He recognizes that the division of Christianity into sects is a major obstacle to conversions.

Clement references a symbol (rule or creed) which stated the essential doctrines of Christianity: “And especially the confession, which deals with the essential articles of the faith, is observed by us, but disregarded by the heretics” (Strom. 7, 15). He also insists on the divine inspiration of Scripture, while warning against its misuse.

Clement compares the hierarchy of the Church (bishops, priests, deacons) to that of the angels and the grades of glory in heaven. He puts forth the most advanced theory of angelic intellection yet. Since they carry our prayers to God, they must know our thoughts; they have no senses and so they know instantaneously. This surpassed St. Justin’s concept of angels and laid the foundation for that of St. Augustine.


Clement describes baptism as the rebirth and regeneration by which we are adopted by God as His children. He also uses the terms grace, illumination, perfection and washing:

Being baptized, we are illuminated; illuminated, we become sons; being made sons, we are made perfect; being made perfect, we are made immortal. "I," says He, "have said that ye are gods, and all sons of the Highest." This work is variously called grace, and illumination, and perfection, and washing: washing, by which we cleanse away our sins; grace, by which the penalties accruing to transgressions are remitted; and illumination, by which that holy light of salvation is beheld, that is, by which we see God clearly. Now we call that perfect which wants nothing. For what is yet wanting to him who knows God? For it were truly monstrous that that which is not complete should be called a gift (or act) of God's grace. (Instructor 1, 6)


Clement does not believe in sacrifices in the old bloody sense, and at one point describes the sacrifice of the Church thus: “The sacrifice of the Church is the word breathing as incense from holy souls, the sacrifice and the whole mind being at the same time unveiled to God” (Strom. 7, 6). However, we ought not conclude from this passage that he does not recognize the Eucharist to be the everlasting sacrifice of the New Covenant.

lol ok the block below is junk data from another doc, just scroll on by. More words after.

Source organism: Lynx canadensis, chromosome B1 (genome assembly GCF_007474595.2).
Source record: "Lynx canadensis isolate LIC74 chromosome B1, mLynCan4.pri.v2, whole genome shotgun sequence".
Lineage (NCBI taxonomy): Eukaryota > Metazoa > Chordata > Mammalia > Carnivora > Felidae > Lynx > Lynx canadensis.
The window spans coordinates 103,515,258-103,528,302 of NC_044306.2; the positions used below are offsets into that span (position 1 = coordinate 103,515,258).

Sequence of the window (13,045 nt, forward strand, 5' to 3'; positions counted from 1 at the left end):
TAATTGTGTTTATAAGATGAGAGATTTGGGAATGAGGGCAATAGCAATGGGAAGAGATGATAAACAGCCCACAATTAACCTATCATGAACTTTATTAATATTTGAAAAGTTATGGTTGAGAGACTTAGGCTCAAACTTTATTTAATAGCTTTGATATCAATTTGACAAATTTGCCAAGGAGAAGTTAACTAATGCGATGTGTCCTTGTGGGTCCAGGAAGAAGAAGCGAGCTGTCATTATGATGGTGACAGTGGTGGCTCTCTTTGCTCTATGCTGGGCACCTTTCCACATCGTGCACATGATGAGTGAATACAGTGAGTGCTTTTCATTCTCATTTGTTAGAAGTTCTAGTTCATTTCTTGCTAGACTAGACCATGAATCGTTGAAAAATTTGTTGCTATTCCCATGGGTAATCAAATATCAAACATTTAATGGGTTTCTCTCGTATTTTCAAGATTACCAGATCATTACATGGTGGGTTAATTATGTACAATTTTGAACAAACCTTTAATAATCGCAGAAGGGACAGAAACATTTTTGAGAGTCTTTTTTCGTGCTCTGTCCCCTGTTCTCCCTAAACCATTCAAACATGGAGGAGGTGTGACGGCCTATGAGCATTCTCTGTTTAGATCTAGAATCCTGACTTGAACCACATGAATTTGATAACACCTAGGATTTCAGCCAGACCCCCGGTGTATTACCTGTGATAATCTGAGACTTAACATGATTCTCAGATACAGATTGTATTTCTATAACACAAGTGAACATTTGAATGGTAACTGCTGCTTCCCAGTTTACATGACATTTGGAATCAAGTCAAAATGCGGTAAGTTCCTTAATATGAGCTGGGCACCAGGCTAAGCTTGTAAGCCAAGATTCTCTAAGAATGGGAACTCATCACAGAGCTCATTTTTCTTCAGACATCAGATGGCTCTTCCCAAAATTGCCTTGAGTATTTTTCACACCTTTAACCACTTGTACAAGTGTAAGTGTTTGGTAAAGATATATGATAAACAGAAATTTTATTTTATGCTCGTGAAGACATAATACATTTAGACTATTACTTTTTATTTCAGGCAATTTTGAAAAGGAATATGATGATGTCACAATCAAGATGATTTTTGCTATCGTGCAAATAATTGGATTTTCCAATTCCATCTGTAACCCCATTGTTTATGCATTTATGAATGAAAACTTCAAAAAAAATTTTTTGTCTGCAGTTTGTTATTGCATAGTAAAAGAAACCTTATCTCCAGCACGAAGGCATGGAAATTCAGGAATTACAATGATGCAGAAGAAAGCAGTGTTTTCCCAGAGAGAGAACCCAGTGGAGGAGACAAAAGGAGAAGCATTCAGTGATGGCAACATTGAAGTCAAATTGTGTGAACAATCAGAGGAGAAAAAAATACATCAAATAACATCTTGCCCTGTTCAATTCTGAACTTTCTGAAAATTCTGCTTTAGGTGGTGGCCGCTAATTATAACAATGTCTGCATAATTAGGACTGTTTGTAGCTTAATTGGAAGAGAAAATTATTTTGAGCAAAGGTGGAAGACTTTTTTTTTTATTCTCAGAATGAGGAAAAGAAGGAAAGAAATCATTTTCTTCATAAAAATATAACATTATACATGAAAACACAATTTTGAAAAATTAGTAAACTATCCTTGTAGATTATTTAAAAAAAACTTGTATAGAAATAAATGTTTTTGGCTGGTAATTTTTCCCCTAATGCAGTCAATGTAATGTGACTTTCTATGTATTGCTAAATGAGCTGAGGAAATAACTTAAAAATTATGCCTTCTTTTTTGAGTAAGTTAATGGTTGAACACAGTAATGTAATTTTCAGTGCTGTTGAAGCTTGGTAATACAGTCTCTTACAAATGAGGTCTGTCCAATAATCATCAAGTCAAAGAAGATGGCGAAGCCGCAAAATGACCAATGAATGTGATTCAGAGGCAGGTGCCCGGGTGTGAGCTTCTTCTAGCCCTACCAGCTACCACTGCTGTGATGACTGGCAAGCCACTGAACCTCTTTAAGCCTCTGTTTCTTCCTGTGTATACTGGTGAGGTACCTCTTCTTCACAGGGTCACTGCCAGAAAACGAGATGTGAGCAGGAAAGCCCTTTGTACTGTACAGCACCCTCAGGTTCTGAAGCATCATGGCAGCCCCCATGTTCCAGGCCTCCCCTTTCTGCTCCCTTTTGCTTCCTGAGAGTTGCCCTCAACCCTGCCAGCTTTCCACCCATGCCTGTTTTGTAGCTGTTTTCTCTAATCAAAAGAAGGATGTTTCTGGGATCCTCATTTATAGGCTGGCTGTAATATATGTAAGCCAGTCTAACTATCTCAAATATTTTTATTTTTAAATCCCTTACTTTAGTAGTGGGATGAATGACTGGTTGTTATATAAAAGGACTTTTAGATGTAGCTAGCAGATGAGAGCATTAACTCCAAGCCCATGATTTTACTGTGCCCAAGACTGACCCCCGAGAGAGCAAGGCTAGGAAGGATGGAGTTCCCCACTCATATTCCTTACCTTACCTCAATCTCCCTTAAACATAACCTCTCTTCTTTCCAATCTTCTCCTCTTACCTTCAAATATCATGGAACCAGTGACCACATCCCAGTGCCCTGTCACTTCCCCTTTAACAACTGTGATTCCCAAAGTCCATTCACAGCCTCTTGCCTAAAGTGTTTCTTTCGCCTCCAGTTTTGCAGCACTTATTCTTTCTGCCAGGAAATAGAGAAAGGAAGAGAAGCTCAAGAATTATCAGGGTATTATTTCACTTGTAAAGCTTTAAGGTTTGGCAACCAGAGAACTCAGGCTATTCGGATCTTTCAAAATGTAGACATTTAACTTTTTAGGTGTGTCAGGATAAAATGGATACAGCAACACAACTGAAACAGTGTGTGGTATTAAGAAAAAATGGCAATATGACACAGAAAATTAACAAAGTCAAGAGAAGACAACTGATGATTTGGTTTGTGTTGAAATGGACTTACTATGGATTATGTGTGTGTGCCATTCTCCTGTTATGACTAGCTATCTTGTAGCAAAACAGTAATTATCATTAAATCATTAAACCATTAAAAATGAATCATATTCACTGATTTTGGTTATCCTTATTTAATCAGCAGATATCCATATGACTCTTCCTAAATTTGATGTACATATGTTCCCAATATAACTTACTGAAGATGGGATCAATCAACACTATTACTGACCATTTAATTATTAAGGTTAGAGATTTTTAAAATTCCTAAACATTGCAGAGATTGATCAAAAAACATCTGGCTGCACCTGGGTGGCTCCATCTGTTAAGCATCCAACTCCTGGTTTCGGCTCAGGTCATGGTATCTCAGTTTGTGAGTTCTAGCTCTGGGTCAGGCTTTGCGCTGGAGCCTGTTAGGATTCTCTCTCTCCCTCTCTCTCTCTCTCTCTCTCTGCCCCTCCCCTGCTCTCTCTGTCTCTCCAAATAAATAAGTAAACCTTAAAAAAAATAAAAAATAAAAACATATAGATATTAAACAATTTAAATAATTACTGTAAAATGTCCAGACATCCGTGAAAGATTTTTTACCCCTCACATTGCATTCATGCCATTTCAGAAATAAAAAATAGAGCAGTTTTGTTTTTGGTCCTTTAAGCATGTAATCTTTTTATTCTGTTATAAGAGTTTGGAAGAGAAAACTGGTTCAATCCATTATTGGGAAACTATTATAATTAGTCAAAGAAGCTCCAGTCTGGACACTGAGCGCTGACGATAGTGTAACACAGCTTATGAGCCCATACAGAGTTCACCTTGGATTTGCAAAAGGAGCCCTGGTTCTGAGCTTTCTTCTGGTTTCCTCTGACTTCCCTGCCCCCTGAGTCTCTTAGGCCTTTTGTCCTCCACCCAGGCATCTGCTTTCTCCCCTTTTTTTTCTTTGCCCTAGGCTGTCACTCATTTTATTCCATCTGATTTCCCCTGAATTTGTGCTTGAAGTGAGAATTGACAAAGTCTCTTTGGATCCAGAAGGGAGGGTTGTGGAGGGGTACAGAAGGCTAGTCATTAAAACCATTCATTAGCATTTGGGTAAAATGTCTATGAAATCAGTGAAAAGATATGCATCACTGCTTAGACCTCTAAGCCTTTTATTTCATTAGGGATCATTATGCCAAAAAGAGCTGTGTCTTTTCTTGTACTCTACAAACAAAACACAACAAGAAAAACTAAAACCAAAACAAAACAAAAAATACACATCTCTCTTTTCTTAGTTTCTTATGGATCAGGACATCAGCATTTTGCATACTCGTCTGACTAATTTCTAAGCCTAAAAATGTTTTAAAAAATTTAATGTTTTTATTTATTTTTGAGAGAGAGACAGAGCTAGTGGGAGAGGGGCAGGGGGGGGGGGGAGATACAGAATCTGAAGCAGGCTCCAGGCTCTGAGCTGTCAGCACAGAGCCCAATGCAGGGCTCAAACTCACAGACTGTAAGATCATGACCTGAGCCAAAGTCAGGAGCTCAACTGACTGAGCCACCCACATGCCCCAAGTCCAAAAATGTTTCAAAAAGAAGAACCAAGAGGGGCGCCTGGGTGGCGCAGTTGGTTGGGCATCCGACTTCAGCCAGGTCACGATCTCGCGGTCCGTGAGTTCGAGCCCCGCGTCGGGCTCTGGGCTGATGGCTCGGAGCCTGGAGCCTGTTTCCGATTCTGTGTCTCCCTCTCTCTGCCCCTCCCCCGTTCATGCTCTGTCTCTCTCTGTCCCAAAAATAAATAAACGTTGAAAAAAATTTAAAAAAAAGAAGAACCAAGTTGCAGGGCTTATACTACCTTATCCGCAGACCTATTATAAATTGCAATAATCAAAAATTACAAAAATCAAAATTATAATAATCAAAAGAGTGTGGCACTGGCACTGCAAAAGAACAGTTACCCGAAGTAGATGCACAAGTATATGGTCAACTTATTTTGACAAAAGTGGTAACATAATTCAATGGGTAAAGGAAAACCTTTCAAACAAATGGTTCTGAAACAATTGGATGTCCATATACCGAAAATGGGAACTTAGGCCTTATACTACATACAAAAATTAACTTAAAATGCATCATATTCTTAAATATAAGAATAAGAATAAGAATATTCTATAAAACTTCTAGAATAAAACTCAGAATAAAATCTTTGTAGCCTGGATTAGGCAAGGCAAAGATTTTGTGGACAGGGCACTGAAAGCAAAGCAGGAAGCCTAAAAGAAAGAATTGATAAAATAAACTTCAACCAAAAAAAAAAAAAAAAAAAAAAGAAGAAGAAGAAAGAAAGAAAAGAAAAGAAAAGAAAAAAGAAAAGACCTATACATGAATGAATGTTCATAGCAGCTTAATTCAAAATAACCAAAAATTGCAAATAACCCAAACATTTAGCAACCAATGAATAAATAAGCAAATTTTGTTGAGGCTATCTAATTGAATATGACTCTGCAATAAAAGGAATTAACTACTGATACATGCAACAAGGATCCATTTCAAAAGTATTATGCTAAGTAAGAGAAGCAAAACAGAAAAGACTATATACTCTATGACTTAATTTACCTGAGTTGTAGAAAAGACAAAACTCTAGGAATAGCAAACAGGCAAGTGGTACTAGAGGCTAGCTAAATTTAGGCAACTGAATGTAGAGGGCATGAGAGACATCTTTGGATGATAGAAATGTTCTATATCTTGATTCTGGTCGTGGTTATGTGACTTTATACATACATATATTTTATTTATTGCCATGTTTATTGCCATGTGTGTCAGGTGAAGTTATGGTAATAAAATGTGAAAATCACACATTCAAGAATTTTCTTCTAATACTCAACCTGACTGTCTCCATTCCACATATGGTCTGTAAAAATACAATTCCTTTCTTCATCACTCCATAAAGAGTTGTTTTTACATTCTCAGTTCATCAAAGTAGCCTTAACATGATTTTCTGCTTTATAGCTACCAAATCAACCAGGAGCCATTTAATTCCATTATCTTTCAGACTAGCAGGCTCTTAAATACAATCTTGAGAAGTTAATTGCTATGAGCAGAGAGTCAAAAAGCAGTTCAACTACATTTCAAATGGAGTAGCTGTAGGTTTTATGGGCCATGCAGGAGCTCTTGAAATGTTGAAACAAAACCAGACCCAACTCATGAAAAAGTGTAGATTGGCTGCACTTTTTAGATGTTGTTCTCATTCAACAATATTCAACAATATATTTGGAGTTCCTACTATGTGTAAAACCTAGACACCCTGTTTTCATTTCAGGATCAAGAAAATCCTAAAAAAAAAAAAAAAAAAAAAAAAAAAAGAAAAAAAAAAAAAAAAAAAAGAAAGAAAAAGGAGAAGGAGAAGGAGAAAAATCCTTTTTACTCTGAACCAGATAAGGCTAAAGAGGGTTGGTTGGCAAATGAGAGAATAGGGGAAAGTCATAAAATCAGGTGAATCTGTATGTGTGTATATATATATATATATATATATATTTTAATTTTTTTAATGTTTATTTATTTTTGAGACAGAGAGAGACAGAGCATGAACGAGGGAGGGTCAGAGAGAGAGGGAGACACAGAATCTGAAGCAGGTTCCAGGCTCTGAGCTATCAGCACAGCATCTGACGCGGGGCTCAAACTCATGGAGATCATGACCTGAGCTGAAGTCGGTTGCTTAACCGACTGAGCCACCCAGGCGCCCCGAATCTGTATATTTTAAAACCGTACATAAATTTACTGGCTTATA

Because he condemns heretical sects for using water instead of wine in the “oblation,” “not according to the canon of the Church” (Strom. 1, 19) it is clear that he recognizes a Eucharistic sacrifice of the Church. Indeed, he also refers to the sacrifice of Melchizedek as prefiguring the Eucharist, and describes it as food by which Christ is “enshrined” in our souls (Instructor 1, 6). Finally he writes thus:

The blood of the Lord is twofold. For there is the blood of His flesh, by which we are redeemed from corruption; and the spiritual, that by which we are anointed. And to drink the blood of Jesus, is to become partaker of the Lord's immortality; the Spirit being the energetic principle of the Word, as blood is of flesh.

Accordingly, as wine is blended with water, so is the Spirit with man. And the one, the mixture of wine and water, nourishes to faith; while the other, the Spirit, conducts to immortality.

And the mixture of both—of the water and of the Word—is called Eucharist, renowned and glorious grace; and they who by faith partake of it are sanctified both in body and soul. (Instructor 2, 2)

Sin and Penance

Clement’s idea of original sin is faulty, since he believes that it was inherited not through generation but through Adam’s bad example. For Clement, as Quasten writes, “only a personal act can stain the soul.” The scholar continues: “His conception resulted most likely from a reaction to the Gnostics, who held matter responsible for wrong” (p. 31).

In his discussion of punishment for sins, he follows Plato in giving it a solely purgative and corrective purpose, but does not say anywhere that he applies this concept to hell.

Like Hermas, he says that there should only be one repentance of sins, before baptism, because after one has been forgiven one should not sin again. However, God, who “foresaw both the fickleness of man and the craft and subtlety of the devil...has vouchsafed, in the case of those, who, though in faith, fall into any transgression, a second repentance, so that should any one be tempted after his calling, overcome by force and fraud, he may receive still a repentance not to be repented of” (Strom. 2, 13).

He almost seems to say that this second repentance can occur only once, because one who knows he is sinning and yet keeps sinning and successively repenting possesses only “the semblance of repentance, not repentance itself” (ibid). However, this seems more like a practical consideration than a doctrinal one; he does not say that it is categorically impossible to obtain forgiveness multiple times for the same sin.

Another angle to be considered is Clement’s distinction between voluntary and involuntary sin. Sins committed when one is “overcome by force and fraud” may be forgiven, but voluntary sins committed after baptism, which effect a complete break with God, may not. Yet in practice, Clement does not name any sin so great it cannot be forgiven in the second repentance. Apostasy is not such, for example, since he prays for the return of heretics.